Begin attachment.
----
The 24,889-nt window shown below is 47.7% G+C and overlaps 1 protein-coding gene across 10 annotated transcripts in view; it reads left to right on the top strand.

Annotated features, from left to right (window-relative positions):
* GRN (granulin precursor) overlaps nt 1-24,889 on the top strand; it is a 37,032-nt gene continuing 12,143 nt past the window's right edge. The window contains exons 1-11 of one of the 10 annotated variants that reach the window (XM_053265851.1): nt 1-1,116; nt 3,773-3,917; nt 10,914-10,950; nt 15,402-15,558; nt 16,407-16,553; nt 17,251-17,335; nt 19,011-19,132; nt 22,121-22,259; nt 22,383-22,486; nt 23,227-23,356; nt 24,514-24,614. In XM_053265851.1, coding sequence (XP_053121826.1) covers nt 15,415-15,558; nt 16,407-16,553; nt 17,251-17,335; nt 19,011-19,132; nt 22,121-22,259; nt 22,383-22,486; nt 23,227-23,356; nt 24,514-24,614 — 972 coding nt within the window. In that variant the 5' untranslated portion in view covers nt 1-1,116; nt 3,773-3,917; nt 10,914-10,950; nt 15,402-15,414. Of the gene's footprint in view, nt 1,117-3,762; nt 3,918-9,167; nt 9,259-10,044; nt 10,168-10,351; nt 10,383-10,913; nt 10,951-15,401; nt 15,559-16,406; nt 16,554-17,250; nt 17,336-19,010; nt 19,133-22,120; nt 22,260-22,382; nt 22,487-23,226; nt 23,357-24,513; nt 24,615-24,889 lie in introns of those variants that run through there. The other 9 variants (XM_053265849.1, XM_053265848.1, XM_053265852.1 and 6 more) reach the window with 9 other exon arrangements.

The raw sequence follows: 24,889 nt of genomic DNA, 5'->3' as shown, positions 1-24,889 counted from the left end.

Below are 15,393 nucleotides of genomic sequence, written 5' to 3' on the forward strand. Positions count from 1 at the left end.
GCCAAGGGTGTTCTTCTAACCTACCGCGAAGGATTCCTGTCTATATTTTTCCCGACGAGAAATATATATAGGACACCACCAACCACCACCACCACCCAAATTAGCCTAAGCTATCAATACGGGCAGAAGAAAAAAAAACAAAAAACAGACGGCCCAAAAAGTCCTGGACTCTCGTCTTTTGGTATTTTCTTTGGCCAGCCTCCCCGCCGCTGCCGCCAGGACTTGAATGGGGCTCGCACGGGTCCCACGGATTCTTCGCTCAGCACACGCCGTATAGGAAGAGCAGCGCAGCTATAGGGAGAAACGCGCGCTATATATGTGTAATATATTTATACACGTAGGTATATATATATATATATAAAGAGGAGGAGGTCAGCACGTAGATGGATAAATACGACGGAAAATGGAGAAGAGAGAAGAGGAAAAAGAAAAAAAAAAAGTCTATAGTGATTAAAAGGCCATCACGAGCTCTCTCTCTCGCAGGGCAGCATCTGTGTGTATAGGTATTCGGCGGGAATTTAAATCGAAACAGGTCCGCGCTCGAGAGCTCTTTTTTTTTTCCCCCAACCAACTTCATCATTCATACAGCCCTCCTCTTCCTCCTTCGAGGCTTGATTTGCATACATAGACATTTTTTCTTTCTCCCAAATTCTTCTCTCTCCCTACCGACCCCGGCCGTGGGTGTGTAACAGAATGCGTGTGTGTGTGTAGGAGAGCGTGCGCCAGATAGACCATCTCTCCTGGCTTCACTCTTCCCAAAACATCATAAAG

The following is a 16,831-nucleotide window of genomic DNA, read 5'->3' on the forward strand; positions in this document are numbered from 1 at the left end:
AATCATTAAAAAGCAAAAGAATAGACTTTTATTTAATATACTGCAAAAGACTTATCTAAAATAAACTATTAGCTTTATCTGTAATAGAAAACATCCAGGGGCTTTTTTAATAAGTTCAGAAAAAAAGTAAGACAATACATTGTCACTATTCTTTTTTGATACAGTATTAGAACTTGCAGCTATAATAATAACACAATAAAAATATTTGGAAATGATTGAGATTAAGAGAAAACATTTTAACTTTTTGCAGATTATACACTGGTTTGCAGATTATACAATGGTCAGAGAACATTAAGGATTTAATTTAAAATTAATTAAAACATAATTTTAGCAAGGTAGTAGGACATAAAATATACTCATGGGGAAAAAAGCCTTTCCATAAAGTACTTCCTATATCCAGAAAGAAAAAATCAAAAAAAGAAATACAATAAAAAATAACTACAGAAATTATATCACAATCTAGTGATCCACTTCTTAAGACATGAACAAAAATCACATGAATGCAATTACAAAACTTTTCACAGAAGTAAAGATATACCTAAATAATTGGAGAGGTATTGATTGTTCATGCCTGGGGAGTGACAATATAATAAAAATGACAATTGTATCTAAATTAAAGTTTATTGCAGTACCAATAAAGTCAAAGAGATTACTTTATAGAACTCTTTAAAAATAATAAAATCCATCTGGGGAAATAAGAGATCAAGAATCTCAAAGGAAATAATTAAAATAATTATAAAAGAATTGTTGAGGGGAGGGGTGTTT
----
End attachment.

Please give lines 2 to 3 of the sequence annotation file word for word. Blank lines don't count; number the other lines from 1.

Annotated features, from left to right (window-relative positions):
* GRN (granulin precursor) overlaps nt 1-24,889 on the top strand; it is a 37,032-nt gene continuing 12,143 nt past the window's right edge. The window contains exons 1-11 of one of the 10 annotated variants that reach the window (XM_053265851.1): nt 1-1,116; nt 3,773-3,917; nt 10,914-10,950; nt 15,402-15,558; nt 16,407-16,553; nt 17,251-17,335; nt 19,011-19,132; nt 22,121-22,259; nt 22,383-22,486; nt 23,227-23,356; nt 24,514-24,614. In XM_053265851.1, coding sequence (XP_053121826.1) covers nt 15,415-15,558; nt 16,407-16,553; nt 17,251-17,335; nt 19,011-19,132; nt 22,121-22,259; nt 22,383-22,486; nt 23,227-23,356; nt 24,514-24,614 — 972 coding nt within the window. In that variant the 5' untranslated portion in view covers nt 1-1,116; nt 3,773-3,917; nt 10,914-10,950; nt 15,402-15,414. Of the gene's footprint in view, nt 1,117-3,762; nt 3,918-9,167; nt 9,259-10,044; nt 10,168-10,351; nt 10,383-10,913; nt 10,951-15,401; nt 15,559-16,406; nt 16,554-17,250; nt 17,336-19,010; nt 19,133-22,120; nt 22,260-22,382; nt 22,487-23,226; nt 23,357-24,513; nt 24,615-24,889 lie in introns of those variants that run through there. The other 9 variants (XM_053265849.1, XM_053265848.1, XM_053265852.1 and 6 more) reach the window with 9 other exon arrangements.